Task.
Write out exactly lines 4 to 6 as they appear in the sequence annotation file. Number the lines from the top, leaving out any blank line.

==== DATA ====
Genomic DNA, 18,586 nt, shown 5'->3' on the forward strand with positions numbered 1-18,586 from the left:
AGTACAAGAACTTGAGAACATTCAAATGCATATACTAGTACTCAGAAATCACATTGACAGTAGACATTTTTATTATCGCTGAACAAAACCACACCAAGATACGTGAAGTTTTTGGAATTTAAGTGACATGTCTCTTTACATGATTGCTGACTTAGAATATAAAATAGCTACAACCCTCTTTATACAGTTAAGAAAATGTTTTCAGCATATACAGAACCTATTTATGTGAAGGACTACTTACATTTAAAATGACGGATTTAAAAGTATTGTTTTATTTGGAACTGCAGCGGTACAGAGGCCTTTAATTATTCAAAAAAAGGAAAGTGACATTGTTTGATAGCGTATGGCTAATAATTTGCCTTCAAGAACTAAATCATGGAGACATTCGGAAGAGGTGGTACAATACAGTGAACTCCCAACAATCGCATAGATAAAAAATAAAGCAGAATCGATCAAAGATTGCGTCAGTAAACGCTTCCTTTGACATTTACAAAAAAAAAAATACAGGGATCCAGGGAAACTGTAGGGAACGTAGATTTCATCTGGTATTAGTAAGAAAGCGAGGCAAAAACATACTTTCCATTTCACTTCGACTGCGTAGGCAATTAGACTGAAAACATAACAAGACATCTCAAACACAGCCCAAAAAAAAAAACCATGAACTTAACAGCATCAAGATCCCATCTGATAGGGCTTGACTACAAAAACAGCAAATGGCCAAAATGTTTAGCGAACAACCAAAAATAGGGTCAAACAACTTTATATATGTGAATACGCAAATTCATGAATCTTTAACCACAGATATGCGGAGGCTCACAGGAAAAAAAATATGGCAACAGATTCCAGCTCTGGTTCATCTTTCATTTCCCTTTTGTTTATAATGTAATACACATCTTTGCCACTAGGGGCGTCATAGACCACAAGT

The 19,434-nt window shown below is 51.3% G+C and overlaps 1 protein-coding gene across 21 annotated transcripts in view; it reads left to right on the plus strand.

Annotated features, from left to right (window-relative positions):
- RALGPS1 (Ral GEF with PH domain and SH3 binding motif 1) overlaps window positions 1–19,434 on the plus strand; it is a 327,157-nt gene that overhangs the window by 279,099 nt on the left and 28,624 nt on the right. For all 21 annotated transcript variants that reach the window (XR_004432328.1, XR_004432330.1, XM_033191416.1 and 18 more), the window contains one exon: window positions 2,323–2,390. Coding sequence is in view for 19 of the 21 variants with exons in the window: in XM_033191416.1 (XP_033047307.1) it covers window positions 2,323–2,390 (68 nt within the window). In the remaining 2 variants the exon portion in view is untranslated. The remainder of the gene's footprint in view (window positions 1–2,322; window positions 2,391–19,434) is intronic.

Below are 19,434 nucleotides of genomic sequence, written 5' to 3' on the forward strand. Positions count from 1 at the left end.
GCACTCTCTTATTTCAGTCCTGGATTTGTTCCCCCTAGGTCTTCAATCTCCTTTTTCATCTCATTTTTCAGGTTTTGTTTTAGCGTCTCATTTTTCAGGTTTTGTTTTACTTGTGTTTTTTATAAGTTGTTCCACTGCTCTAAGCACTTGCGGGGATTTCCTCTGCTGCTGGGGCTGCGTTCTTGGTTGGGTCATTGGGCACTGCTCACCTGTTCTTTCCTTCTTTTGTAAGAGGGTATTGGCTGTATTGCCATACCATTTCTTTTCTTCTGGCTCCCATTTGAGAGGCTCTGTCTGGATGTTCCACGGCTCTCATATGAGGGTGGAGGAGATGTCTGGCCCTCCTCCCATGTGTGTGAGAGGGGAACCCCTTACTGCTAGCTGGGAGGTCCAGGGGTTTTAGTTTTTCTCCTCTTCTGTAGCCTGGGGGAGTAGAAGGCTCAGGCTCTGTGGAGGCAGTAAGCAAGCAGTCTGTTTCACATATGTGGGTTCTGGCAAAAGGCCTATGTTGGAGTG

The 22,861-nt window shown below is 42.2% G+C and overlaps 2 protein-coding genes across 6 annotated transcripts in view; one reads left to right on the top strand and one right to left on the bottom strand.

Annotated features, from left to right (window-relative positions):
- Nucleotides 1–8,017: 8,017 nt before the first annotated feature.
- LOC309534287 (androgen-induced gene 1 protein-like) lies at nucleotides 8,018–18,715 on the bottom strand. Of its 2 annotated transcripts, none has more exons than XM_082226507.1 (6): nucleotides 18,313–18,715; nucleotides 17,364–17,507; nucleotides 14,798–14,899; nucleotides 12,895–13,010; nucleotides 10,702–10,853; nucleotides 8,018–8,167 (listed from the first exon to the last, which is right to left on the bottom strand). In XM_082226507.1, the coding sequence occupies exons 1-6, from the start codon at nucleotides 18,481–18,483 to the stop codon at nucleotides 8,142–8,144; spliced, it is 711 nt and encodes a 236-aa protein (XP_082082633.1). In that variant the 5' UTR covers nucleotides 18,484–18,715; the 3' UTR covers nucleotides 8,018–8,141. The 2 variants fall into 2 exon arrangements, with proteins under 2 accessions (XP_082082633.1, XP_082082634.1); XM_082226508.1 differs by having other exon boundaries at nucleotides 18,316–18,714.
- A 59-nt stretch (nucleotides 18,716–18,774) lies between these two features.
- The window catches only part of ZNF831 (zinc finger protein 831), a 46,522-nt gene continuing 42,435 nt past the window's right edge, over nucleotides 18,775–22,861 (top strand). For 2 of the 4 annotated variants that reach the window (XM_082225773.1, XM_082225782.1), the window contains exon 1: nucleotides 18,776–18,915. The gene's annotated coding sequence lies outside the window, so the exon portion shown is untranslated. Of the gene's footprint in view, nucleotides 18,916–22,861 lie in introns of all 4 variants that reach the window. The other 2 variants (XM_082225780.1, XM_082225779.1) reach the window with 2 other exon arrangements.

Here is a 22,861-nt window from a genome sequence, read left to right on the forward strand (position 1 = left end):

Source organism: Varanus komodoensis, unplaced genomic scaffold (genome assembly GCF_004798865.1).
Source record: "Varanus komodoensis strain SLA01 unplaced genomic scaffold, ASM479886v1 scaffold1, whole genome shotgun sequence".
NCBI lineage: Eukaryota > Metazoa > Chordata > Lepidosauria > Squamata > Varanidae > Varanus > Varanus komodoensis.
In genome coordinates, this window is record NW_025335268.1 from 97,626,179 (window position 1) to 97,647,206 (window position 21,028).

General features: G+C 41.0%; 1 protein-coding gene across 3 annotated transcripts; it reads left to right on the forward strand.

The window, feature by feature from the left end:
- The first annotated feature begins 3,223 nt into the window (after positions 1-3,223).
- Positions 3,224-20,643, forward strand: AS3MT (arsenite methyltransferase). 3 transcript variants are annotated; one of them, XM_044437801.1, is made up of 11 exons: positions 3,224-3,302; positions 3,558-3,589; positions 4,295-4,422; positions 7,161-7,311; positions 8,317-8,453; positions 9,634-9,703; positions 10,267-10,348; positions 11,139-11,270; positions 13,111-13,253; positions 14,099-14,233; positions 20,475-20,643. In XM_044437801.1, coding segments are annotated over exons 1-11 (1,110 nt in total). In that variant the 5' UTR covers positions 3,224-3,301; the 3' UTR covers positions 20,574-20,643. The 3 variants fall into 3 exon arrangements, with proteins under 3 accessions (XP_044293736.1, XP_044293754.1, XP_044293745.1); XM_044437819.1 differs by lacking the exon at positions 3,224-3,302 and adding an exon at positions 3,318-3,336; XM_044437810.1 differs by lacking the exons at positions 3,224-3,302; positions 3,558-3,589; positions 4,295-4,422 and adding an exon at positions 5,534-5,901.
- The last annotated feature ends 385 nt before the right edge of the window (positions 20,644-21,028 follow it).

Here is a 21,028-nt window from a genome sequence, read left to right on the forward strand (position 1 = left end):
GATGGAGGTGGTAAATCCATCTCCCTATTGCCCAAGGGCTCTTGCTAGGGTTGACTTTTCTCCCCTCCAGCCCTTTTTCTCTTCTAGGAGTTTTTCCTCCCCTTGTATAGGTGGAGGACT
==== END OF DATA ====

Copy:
Annotated features, from left to right (window-relative positions):
- RALGPS1 (Ral GEF with PH domain and SH3 binding motif 1) overlaps window positions 1–19,434 on the plus strand; it is a 327,157-nt gene that overhangs the window by 279,099 nt on the left and 28,624 nt on the right. For all 21 annotated transcript variants that reach the window (XR_004432328.1, XR_004432330.1, XM_033191416.1 and 18 more), the window contains one exon: window positions 2,323–2,390. Coding sequence is in view for 19 of the 21 variants with exons in the window: in XM_033191416.1 (XP_033047307.1) it covers window positions 2,323–2,390 (68 nt within the window). In the remaining 2 variants the exon portion in view is untranslated. The remainder of the gene's footprint in view (window positions 1–2,322; window positions 2,391–19,434) is intronic.

Below are 19,434 nucleotides of genomic sequence, written 5' to 3' on the forward strand. Positions count from 1 at the left end.